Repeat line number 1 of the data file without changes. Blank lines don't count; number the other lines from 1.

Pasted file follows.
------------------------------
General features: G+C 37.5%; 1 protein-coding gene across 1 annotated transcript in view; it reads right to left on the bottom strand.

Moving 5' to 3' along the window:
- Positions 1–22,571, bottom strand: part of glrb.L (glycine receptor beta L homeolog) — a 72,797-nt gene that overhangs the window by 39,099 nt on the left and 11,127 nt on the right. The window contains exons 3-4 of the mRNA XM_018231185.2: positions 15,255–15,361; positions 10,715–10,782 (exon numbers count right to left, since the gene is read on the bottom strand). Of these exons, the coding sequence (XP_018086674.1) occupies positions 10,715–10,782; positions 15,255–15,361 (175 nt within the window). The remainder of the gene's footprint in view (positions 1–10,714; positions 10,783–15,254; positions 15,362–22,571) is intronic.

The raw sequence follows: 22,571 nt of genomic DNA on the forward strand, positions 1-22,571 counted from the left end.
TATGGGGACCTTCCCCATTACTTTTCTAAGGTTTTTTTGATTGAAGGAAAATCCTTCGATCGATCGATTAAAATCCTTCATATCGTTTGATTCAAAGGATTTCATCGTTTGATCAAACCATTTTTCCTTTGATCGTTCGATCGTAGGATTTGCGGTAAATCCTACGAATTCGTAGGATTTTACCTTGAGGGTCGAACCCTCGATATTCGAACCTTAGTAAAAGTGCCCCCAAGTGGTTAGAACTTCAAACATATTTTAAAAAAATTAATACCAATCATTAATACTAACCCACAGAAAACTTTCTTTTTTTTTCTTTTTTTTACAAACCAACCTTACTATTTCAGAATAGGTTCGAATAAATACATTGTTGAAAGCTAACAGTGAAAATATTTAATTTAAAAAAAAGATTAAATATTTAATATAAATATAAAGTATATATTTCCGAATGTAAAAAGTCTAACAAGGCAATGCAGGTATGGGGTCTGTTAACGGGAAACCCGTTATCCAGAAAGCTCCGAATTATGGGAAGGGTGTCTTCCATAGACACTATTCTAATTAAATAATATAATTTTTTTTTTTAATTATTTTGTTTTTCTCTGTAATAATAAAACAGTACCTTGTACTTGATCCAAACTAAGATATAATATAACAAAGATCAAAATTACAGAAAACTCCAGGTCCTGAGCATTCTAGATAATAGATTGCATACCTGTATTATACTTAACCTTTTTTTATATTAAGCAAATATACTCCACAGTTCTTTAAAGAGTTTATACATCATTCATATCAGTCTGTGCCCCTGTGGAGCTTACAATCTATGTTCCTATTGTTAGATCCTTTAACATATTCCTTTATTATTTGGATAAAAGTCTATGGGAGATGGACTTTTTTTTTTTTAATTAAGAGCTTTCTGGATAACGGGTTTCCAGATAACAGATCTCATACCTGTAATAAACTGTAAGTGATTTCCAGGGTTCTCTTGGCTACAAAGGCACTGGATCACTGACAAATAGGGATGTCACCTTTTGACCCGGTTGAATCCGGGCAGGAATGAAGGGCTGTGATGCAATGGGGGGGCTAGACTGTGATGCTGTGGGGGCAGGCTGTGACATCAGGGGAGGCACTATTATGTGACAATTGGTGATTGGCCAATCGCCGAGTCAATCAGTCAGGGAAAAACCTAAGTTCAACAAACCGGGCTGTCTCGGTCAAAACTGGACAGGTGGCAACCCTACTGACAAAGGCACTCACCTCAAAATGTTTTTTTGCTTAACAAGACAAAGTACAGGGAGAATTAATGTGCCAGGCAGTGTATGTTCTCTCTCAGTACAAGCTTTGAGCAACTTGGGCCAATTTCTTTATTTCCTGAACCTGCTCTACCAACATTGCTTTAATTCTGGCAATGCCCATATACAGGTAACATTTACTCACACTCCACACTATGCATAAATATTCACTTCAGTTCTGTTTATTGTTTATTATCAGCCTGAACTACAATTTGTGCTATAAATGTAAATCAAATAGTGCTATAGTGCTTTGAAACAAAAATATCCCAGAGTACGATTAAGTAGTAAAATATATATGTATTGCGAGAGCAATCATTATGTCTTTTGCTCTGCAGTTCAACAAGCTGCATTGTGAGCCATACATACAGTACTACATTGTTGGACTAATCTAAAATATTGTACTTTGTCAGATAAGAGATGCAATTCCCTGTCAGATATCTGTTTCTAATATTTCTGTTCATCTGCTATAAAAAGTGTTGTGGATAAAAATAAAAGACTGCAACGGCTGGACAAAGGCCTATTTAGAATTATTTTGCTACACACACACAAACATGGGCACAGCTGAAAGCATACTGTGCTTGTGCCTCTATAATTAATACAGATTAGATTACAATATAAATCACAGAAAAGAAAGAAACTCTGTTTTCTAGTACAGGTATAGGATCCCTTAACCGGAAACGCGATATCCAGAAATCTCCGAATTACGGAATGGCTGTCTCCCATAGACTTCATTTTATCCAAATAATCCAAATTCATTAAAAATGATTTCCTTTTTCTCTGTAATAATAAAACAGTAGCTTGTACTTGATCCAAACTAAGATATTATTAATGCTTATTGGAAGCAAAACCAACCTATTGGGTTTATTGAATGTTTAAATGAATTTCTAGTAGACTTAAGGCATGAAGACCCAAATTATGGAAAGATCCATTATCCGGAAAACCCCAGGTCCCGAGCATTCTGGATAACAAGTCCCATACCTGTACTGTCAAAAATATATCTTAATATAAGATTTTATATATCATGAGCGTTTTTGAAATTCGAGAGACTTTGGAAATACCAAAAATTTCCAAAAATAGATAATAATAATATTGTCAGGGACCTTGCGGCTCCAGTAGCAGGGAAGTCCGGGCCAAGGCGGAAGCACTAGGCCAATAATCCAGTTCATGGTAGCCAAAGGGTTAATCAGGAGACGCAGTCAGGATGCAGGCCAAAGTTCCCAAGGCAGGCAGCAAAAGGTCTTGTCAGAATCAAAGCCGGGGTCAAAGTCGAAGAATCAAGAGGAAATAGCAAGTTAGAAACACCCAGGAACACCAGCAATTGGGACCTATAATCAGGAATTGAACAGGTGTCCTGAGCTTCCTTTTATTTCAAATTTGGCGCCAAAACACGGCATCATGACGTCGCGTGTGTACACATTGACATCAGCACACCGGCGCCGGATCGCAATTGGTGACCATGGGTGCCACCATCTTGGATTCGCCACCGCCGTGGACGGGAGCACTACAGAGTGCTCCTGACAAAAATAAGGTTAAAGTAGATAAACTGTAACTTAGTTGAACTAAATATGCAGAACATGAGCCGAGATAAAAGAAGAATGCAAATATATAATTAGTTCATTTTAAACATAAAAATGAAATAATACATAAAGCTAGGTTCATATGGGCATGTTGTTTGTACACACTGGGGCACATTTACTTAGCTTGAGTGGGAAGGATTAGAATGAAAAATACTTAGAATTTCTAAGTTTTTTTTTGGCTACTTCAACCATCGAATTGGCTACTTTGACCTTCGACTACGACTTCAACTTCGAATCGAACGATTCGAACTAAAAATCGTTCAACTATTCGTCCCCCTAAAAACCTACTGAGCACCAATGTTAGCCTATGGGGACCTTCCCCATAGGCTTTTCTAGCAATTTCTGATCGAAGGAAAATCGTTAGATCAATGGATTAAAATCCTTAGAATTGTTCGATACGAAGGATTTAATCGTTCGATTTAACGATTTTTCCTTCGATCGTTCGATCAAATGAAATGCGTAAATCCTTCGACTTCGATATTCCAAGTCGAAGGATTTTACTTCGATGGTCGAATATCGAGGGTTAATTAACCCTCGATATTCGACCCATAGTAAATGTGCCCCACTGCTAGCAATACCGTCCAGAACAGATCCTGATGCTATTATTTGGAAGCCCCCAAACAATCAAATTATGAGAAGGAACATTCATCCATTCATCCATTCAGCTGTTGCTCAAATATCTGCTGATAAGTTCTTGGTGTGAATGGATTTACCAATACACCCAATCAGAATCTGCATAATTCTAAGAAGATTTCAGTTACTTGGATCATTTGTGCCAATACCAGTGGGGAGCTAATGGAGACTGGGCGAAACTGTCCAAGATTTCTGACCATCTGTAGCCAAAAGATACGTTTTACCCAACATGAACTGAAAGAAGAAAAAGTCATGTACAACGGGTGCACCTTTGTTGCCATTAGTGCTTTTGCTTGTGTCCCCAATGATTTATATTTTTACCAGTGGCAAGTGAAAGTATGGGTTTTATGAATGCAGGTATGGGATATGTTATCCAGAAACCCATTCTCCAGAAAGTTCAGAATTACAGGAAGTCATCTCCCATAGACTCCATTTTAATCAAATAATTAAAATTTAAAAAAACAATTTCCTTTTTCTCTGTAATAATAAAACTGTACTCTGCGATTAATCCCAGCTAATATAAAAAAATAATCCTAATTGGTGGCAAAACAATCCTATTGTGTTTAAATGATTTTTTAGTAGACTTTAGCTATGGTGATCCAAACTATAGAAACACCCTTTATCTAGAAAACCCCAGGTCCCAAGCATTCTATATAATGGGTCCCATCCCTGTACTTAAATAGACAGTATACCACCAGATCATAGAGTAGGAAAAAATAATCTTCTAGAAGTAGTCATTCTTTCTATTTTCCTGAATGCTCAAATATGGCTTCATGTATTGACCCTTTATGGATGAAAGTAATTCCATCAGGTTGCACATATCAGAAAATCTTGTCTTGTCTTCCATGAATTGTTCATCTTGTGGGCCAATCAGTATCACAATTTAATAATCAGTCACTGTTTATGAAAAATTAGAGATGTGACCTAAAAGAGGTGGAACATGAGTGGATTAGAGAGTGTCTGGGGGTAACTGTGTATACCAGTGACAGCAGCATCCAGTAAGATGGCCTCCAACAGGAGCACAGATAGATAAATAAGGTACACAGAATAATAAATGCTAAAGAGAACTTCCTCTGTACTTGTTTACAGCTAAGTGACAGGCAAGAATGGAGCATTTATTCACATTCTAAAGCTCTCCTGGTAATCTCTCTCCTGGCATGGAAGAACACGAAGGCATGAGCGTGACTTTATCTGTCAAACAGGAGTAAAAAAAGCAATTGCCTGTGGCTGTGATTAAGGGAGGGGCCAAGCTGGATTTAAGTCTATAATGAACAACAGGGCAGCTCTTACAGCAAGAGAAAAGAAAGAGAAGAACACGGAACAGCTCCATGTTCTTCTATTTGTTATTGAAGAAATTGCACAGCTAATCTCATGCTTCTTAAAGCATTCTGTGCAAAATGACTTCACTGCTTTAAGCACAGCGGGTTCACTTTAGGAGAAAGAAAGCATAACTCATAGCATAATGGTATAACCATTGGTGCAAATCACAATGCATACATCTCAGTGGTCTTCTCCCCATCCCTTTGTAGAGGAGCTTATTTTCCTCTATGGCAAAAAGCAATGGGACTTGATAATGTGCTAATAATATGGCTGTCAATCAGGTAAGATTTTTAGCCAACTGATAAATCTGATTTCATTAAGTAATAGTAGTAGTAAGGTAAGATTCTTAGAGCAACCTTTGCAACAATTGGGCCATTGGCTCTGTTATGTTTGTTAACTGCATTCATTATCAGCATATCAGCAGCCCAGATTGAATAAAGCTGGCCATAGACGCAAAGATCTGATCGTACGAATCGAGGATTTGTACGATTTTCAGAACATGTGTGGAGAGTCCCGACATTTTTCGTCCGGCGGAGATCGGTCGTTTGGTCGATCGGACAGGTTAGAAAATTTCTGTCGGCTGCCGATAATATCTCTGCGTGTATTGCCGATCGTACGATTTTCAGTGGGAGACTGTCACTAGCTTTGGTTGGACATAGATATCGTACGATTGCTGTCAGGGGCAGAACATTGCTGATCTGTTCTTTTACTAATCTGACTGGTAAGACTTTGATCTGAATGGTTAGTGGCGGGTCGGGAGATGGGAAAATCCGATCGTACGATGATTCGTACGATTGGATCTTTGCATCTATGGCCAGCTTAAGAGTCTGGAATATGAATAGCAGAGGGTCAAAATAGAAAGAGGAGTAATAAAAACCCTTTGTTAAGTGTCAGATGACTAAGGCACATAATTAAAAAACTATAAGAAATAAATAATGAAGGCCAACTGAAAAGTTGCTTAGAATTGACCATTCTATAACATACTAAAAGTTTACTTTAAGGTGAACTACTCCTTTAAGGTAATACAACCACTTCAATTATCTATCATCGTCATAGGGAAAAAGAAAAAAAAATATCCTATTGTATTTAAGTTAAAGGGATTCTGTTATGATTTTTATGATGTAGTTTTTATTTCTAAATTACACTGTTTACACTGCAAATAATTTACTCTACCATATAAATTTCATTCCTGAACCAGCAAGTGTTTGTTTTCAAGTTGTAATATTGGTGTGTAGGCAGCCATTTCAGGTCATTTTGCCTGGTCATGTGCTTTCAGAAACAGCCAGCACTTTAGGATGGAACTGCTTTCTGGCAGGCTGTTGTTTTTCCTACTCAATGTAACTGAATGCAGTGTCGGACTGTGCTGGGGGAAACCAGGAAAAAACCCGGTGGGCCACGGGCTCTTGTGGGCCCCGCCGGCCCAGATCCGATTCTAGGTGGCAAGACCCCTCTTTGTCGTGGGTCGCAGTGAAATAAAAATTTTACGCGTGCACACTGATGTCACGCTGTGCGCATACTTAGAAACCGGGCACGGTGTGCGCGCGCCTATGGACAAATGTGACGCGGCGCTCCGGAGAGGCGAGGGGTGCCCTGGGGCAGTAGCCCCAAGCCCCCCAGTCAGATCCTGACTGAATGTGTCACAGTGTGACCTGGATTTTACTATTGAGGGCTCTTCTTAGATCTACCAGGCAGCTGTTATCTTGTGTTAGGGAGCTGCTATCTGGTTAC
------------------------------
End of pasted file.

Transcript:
General features: G+C 37.5%; 1 protein-coding gene across 1 annotated transcript in view; it reads right to left on the bottom strand.